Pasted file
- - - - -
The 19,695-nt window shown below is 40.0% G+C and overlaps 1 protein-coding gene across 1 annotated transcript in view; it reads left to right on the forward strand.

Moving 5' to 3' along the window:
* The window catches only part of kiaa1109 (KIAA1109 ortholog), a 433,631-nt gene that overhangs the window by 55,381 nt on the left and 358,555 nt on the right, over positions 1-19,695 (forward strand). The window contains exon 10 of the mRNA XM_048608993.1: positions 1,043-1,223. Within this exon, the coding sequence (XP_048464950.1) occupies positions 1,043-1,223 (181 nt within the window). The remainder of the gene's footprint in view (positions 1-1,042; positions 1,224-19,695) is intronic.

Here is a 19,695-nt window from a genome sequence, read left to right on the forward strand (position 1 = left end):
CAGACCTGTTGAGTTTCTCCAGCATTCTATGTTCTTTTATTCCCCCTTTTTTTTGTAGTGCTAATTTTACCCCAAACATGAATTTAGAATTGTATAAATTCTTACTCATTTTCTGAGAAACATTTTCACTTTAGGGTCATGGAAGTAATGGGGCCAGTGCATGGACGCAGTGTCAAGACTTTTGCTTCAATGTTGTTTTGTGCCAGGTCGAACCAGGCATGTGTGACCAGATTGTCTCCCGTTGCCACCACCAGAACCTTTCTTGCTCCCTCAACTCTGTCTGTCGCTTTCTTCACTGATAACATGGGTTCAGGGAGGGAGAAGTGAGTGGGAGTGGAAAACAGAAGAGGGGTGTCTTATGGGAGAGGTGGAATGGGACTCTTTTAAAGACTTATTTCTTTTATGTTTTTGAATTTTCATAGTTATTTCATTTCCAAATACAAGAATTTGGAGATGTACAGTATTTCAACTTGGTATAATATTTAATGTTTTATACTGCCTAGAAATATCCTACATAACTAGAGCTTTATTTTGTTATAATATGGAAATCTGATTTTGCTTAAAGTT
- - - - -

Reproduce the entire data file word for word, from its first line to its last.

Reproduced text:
The 19,695-nt window shown below is 40.0% G+C and overlaps 1 protein-coding gene across 1 annotated transcript in view; it reads left to right on the forward strand.

Moving 5' to 3' along the window:
* The window catches only part of kiaa1109 (KIAA1109 ortholog), a 433,631-nt gene that overhangs the window by 55,381 nt on the left and 358,555 nt on the right, over positions 1-19,695 (forward strand). The window contains exon 10 of the mRNA XM_048608993.1: positions 1,043-1,223. Within this exon, the coding sequence (XP_048464950.1) occupies positions 1,043-1,223 (181 nt within the window). The remainder of the gene's footprint in view (positions 1-1,042; positions 1,224-19,695) is intronic.

Here is a 19,695-nt window from a genome sequence, read left to right on the forward strand (position 1 = left end):
CAGACCTGTTGAGTTTCTCCAGCATTCTATGTTCTTTTATTCCCCCTTTTTTTTGTAGTGCTAATTTTACCCCAAACATGAATTTAGAATTGTATAAATTCTTACTCATTTTCTGAGAAACATTTTCACTTTAGGGTCATGGAAGTAATGGGGCCAGTGCATGGACGCAGTGTCAAGACTTTTGCTTCAATGTTGTTTTGTGCCAGGTCGAACCAGGCATGTGTGACCAGATTGTCTCCCGTTGCCACCACCAGAACCTTTCTTGCTCCCTCAACTCTGTCTGTCGCTTTCTTCACTGATAACATGGGTTCAGGGAGGGAGAAGTGAGTGGGAGTGGAAAACAGAAGAGGGGTGTCTTATGGGAGAGGTGGAATGGGACTCTTTTAAAGACTTATTTCTTTTATGTTTTTGAATTTTCATAGTTATTTCATTTCCAAATACAAGAATTTGGAGATGTACAGTATTTCAACTTGGTATAATATTTAATGTTTTATACTGCCTAGAAATATCCTACATAACTAGAGCTTTATTTTGTTATAATATGGAAATCTGATTTTGCTTAAAGTT